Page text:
Bolshaya Lubyanka Street, Moscow: history, location, attractions

Bolshaya Lubyanka Street, Moscow: history, location, attractions
Bolshaya Lubyanka Street, Moscow: history, location, attractions

Bolshaya Lubyanka Street runs from Lubyanskaya Square to Sretensky Gate Square. Its history is rich in events and spans several centuries.

Origin of the street name

There are several versions of the origin of the Lubyanka toponym.

Name may have happened:

- from the tract, the mention of which is found in chronicles in the 15th century;

- from the word "bast" - the inner part of the bark of trees and shrubs;

- from the B altic root "bast" - to clean, peel;

- from Novgorod's Lubyanitsa street: during the time of the Novgorodians' migration to Moscow, they renamed part of the then-called Sretenka street into Lubyanka.

Renaming a street

In Moscow, st. Bolshaya Lubyanka changed its name more than once, but its original name was Sretenka, which it received in the 14th century, in honor of the “meeting” of Muscovites with the icon of Our Lady of Vladimir. In those days, Moscow could have been invaded by Tamerlane's troops, and in order to protect the city from this disaster, an icon was brought. Muscovites worshiped (meeting) the icon near the church in the name of Mary of Egypt, which was located on the territory of modern Lubyanka Street. Moscow managed to avoid the raid of Tamerlane, and on the site of the meeting was builtSretensky Monastery, and the whole street is named after this event.

At the beginning of the 19th century, the street began to be called Bolshaya Lubyanka, and in 1926 it was renamed Dzerzhinsky Street. In 1991, it was returned to its former name - Bolshaya Lubyanka.

Moscow street Bolshaya Lubyanka

Main memorable dates in the fate of the street

From the moment the Sretensky Monastery was founded, believers have been in procession along the street and square. The monastery and temples of Sretenskaya Street were very revered among the believers of Moscow and pilgrims from other cities.

In 1611, fierce battles took place on the territory of the street, the most severe and bloody of them was near the Church of the Introduction to the Church of the Most Holy Theotokos opposite the estates of Prince Pozharsky. Pozharsky himself led the attack and was badly wounded.

In 1662, the "copper riot" began on this street, a turmoil that swept the whole of Moscow.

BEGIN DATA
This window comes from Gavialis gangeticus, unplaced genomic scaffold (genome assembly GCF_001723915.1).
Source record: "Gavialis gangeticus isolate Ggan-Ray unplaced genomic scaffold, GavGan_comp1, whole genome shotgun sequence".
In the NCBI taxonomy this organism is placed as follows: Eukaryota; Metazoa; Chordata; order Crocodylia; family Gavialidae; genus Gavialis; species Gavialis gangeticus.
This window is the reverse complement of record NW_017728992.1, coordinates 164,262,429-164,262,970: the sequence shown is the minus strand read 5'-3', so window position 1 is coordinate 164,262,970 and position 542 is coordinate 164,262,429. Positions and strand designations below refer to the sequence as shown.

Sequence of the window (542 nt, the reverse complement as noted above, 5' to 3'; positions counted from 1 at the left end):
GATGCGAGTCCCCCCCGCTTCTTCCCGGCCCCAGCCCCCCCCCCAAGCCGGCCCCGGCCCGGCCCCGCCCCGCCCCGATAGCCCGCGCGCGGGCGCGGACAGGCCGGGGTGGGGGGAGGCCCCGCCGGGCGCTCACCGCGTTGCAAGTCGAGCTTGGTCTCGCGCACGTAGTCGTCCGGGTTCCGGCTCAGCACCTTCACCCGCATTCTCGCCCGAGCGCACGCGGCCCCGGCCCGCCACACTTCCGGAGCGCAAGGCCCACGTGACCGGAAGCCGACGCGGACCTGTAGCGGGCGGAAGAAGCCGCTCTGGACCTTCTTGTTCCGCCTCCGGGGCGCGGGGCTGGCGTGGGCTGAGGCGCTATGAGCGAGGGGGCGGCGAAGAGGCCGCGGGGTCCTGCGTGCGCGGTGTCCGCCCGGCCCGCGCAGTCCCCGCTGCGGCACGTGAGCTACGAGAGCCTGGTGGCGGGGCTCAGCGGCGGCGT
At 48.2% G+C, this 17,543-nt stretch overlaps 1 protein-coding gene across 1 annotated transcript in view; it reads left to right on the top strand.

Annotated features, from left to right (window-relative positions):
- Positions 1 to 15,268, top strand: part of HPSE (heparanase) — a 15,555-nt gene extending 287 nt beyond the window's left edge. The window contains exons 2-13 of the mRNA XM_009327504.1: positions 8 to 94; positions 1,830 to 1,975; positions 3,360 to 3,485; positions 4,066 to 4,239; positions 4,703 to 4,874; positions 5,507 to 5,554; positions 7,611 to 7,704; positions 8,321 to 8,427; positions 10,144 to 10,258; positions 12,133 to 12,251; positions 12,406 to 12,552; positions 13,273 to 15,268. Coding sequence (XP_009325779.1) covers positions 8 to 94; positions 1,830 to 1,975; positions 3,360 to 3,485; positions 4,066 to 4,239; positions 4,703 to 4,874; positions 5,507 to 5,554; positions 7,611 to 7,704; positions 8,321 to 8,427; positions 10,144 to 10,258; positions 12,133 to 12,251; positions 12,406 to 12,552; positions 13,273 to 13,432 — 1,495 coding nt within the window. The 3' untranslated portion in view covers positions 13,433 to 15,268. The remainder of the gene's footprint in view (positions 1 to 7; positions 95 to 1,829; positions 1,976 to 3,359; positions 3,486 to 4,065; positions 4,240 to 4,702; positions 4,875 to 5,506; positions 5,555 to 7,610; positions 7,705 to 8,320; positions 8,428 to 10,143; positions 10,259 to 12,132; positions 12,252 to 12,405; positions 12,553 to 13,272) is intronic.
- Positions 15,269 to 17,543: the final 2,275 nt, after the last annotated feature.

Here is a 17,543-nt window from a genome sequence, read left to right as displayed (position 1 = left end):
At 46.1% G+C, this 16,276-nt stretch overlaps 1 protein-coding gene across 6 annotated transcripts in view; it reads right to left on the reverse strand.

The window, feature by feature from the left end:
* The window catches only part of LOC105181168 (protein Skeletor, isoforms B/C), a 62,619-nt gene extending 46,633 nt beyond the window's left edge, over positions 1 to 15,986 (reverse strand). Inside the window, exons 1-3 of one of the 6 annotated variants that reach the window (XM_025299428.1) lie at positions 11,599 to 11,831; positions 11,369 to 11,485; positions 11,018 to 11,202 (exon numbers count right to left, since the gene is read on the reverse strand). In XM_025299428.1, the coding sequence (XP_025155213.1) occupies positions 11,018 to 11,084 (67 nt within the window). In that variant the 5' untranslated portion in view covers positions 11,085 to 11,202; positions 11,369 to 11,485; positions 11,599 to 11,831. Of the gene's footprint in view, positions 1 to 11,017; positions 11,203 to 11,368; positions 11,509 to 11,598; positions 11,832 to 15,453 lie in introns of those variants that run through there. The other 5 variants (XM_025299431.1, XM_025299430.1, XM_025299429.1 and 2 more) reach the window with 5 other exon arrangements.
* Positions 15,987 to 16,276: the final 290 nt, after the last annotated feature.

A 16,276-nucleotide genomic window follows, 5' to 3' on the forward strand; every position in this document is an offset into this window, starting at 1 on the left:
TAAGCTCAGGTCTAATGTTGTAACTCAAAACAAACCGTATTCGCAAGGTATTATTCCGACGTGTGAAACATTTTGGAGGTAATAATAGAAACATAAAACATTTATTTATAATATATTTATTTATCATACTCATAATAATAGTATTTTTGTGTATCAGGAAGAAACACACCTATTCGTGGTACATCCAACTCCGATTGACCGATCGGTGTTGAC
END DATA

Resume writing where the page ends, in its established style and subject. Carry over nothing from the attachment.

The famous path of Lomonosov M.V. from Kholmogory to Moscow (in 1731) walked along Sretenka Street.

In 1748, there was a very strong fire on Lubyanka, which burned about 1200 houses, 26 churches and killed about 100 people.

The Moscow fires of 1812 did not affect the street.

In the 19th century, the street became the main trading point of the city, and by the end of the century it was completely filled with insurance companies and tenement houses.

The street suffered great losses in the 20th century. After the October Revolution, churches in the name of Mary of Egypt and the Entry into the Church of the Most Holy Theotokos were completely destroyed. Sretensky monastery lostmost of its buildings and temples, was abolished, returned to the church only in 1991.

Practically the entire building at the beginning of the street was destroyed, where there were houses of church ministers, a confectionery, optical, jewelry, hunting and watch stores, etc.

Since 1920, all buildings on the even side of the street have been occupied by state security agencies. In the 1930s, large-scale construction began on a complex of existing and currently FSB buildings, which occupy an entire block. In 1979, the FSB building was built on the odd side of the street.

Bolshaya Lubyanka

On the rest of Bolshaya Lubyanka Street, buildings of the 17th-18th centuries and the end of the 19th century have been preserved. There is a square on the street, formed on the site of the demolished Church of the Presentation of the Blessed Virgin Mary, it is called Vorovsky Square, there is also a monument to V.V. Vorovsky (USSR ambassador to the Scandinavian countries, killed by the White Guards in 1923).